It is helpful to have a physical therapist and/or occupational therapists perform a home evaluation. They will assess your ability to maneuver in your home and make recommendations for safe ambulation, such as removing cords or throw rugs from the floor. An occupational therapist can recommend durable medical equipment, such as a bedside commode, to help you maintain your independence as your function improves. As your abilities improve, your physical therapist will upgrade your program to match your new skills and goals.

Progressive Strengthening
Progressive strengthening exercises are used in rehabilitation to increase muscle strength, tone, size, and function. Progressive strengthening is also referred to as “progressive resistance,” “exercise progression,” and the “overload principle.” Injury, disease, and neurological disorders, such as stroke or traumatic brain injury, can weaken muscles. Bed rest and inactivity can cause muscle wasting.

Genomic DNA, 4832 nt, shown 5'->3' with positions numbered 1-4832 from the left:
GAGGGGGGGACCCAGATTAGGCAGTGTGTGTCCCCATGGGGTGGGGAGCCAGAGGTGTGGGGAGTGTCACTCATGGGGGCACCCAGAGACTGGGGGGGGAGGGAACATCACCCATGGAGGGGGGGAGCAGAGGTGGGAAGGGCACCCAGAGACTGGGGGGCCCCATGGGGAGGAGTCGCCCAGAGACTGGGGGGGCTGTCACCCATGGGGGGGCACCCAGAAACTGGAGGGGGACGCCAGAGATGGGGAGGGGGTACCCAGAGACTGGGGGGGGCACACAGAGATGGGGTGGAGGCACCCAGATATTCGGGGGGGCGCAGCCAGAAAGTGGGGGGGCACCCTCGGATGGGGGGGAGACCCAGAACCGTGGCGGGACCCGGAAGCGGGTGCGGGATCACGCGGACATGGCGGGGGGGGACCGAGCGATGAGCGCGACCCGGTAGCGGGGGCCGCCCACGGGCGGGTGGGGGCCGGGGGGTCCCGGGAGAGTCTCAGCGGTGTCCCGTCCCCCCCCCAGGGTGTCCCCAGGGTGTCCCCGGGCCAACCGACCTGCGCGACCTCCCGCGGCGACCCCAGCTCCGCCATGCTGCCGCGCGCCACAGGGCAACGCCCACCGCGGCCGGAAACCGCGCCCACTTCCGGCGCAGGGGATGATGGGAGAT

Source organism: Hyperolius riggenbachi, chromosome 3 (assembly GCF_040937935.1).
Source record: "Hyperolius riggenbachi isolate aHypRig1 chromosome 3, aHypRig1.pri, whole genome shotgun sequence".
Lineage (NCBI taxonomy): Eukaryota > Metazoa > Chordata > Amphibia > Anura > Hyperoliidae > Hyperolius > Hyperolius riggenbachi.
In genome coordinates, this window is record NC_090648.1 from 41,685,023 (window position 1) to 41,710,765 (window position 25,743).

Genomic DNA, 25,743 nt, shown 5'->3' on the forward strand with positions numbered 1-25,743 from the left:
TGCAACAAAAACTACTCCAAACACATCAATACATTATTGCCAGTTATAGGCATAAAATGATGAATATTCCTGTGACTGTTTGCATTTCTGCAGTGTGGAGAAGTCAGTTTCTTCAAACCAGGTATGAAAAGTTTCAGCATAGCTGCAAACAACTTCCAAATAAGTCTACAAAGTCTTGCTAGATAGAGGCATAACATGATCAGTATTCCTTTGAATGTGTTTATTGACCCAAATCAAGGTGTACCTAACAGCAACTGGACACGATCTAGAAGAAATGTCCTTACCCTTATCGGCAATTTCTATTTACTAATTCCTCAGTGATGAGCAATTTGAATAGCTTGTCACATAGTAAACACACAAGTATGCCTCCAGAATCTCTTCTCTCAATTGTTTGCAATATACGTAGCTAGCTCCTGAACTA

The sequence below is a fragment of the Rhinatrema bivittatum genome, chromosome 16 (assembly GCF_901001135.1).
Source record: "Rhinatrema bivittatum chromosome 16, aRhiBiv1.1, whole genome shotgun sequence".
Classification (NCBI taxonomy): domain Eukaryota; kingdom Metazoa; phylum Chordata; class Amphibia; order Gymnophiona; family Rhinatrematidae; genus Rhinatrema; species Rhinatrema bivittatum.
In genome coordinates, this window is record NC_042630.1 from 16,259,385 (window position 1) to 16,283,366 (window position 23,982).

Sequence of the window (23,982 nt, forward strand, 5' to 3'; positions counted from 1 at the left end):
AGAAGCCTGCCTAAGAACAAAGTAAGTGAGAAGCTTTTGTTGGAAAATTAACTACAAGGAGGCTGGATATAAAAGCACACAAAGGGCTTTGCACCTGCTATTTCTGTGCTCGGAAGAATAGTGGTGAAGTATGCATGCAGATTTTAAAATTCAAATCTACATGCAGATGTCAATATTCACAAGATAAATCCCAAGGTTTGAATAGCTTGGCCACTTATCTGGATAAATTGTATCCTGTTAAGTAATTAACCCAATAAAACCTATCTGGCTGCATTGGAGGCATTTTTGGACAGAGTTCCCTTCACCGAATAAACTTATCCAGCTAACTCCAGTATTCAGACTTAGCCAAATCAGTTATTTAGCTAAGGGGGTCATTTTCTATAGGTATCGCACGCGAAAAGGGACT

Progressive strengthening exercises build up muscles by gradually increasing the amount of weight or resistance you use while exercising.

Your doctor can refer you to a physical or occupational therapist for progressive strengthening exercises. At your initial evaluation, your rehabilitation therapist will examine your arms and legs. Measurements will be taken to see how far you can move your joints and how strong your muscles are. Your rehabilitation therapist will assess your balance and posture while you are standing and sitting. You should state your concerns and goals. Your rehabilitation therapist will design a progressive strengthening program based on your initial functioning.

Your progressive strengthening program will consist of lifting a specified amount of weight a certain amount of times. When your muscles have strengthened enough that the exercises become easy, the amount of weight or resistance will be increased. The process will continue until you have reached your goal.